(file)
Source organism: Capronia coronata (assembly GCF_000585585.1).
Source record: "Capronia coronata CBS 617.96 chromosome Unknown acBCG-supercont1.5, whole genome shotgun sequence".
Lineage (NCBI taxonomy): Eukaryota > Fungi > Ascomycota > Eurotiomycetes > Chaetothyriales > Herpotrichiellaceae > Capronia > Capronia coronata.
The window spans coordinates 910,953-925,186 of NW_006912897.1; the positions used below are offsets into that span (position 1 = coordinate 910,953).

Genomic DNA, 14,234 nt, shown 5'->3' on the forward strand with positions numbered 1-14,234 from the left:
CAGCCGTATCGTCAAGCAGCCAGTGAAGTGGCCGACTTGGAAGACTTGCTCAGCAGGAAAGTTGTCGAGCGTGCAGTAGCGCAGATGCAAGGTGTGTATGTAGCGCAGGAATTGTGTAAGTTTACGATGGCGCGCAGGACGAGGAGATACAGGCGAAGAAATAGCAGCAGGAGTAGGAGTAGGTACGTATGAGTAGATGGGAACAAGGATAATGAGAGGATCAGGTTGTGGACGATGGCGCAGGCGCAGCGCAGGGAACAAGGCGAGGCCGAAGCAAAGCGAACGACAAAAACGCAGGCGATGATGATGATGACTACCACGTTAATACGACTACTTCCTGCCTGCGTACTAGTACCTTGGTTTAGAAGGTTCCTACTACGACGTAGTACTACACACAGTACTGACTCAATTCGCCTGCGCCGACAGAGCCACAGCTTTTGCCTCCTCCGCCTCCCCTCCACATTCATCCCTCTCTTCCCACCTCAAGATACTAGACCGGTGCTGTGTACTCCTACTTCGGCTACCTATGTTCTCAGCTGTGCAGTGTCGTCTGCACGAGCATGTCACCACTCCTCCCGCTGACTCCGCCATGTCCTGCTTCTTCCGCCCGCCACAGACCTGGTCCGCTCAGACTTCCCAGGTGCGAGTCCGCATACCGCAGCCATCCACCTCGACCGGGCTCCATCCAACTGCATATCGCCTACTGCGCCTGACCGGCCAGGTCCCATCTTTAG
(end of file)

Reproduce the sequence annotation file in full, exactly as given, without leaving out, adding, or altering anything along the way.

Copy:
Source organism: Capronia coronata (assembly GCF_000585585.1).
Source record: "Capronia coronata CBS 617.96 chromosome Unknown acBCG-supercont1.5, whole genome shotgun sequence".
Lineage (NCBI taxonomy): Eukaryota > Fungi > Ascomycota > Eurotiomycetes > Chaetothyriales > Herpotrichiellaceae > Capronia > Capronia coronata.
The window spans coordinates 910,953-925,186 of NW_006912897.1; the positions used below are offsets into that span (position 1 = coordinate 910,953).

Genomic DNA, 14,234 nt, shown 5'->3' on the forward strand with positions numbered 1-14,234 from the left:
CAGCCGTATCGTCAAGCAGCCAGTGAAGTGGCCGACTTGGAAGACTTGCTCAGCAGGAAAGTTGTCGAGCGTGCAGTAGCGCAGATGCAAGGTGTGTATGTAGCGCAGGAATTGTGTAAGTTTACGATGGCGCGCAGGACGAGGAGATACAGGCGAAGAAATAGCAGCAGGAGTAGGAGTAGGTACGTATGAGTAGATGGGAACAAGGATAATGAGAGGATCAGGTTGTGGACGATGGCGCAGGCGCAGCGCAGGGAACAAGGCGAGGCCGAAGCAAAGCGAACGACAAAAACGCAGGCGATGATGATGATGACTACCACGTTAATACGACTACTTCCTGCCTGCGTACTAGTACCTTGGTTTAGAAGGTTCCTACTACGACGTAGTACTACACACAGTACTGACTCAATTCGCCTGCGCCGACAGAGCCACAGCTTTTGCCTCCTCCGCCTCCCCTCCACATTCATCCCTCTCTTCCCACCTCAAGATACTAGACCGGTGCTGTGTACTCCTACTTCGGCTACCTATGTTCTCAGCTGTGCAGTGTCGTCTGCACGAGCATGTCACCACTCCTCCCGCTGACTCCGCCATGTCCTGCTTCTTCCGCCCGCCACAGACCTGGTCCGCTCAGACTTCCCAGGTGCGAGTCCGCATACCGCAGCCATCCACCTCGACCGGGCTCCATCCAACTGCATATCGCCTACTGCGCCTGACCGGCCAGGTCCCATCTTTAG